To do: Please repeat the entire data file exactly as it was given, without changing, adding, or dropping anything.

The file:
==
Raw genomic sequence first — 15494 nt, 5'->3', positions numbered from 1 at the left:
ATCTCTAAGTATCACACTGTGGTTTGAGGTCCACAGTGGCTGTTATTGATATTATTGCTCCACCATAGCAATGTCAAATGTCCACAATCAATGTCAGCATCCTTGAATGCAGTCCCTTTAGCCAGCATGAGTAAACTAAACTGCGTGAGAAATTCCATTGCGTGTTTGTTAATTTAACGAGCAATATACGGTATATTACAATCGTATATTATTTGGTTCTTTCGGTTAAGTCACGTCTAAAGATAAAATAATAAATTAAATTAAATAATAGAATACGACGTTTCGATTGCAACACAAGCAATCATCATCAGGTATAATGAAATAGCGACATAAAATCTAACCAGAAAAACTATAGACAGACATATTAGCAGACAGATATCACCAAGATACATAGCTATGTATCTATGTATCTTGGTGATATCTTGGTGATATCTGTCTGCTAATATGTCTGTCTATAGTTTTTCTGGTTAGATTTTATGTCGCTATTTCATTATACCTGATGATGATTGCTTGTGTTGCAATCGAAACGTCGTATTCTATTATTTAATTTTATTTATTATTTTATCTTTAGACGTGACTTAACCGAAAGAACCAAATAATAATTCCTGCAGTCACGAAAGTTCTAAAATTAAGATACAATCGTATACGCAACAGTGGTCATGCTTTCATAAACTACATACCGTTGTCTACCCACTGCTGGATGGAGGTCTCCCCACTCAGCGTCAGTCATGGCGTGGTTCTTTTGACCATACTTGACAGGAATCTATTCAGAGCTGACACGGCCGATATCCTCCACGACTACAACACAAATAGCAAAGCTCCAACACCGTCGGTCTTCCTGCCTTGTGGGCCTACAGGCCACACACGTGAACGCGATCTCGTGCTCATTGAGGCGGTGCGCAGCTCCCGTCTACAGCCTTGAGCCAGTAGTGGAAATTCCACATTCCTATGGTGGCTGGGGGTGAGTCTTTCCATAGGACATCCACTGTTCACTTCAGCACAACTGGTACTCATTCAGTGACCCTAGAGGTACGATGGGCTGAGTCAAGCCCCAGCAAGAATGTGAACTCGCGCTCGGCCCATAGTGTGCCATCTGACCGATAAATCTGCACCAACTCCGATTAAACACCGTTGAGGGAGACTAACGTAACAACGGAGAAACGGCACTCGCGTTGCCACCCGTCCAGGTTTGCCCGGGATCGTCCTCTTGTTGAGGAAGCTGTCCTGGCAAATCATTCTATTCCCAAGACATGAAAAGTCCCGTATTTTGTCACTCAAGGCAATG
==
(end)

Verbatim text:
Raw genomic sequence first — 15494 nt, 5'->3', positions numbered from 1 at the left:
ATCTCTAAGTATCACACTGTGGTTTGAGGTCCACAGTGGCTGTTATTGATATTATTGCTCCACCATAGCAATGTCAAATGTCCACAATCAATGTCAGCATCCTTGAATGCAGTCCCTTTAGCCAGCATGAGTAAACTAAACTGCGTGAGAAATTCCATTGCGTGTTTGTTAATTTAACGAGCAATATACGGTATATTACAATCGTATATTATTTGGTTCTTTCGGTTAAGTCACGTCTAAAGATAAAATAATAAATTAAATTAAATAATAGAATACGACGTTTCGATTGCAACACAAGCAATCATCATCAGGTATAATGAAATAGCGACATAAAATCTAACCAGAAAAACTATAGACAGACATATTAGCAGACAGATATCACCAAGATACATAGCTATGTATCTATGTATCTTGGTGATATCTTGGTGATATCTGTCTGCTAATATGTCTGTCTATAGTTTTTCTGGTTAGATTTTATGTCGCTATTTCATTATACCTGATGATGATTGCTTGTGTTGCAATCGAAACGTCGTATTCTATTATTTAATTTTATTTATTATTTTATCTTTAGACGTGACTTAACCGAAAGAACCAAATAATAATTCCTGCAGTCACGAAAGTTCTAAAATTAAGATACAATCGTATACGCAACAGTGGTCATGCTTTCATAAACTACATACCGTTGTCTACCCACTGCTGGATGGAGGTCTCCCCACTCAGCGTCAGTCATGGCGTGGTTCTTTTGACCATACTTGACAGGAATCTATTCAGAGCTGACACGGCCGATATCCTCCACGACTACAACACAAATAGCAAAGCTCCAACACCGTCGGTCTTCCTGCCTTGTGGGCCTACAGGCCACACACGTGAACGCGATCTCGTGCTCATTGAGGCGGTGCGCAGCTCCCGTCTACAGCCTTGAGCCAGTAGTGGAAATTCCACATTCCTATGGTGGCTGGGGGTGAGTCTTTCCATAGGACATCCACTGTTCACTTCAGCACAACTGGTACTCATTCAGTGACCCTAGAGGTACGATGGGCTGAGTCAAGCCCCAGCAAGAATGTGAACTCGCGCTCGGCCCATAGTGTGCCATCTGACCGATAAATCTGCACCAACTCCGATTAAACACCGTTGAGGGAGACTAACGTAACAACGGAGAAACGGCACTCGCGTTGCCACCCGTCCAGGTTTGCCCGGGATCGTCCTCTTGTTGAGGAAGCTGTCCTGGCAAATCATTCTATTCCCAAGACATGAAAAGTCCCGTATTTTGTCACTCAAGGCAATG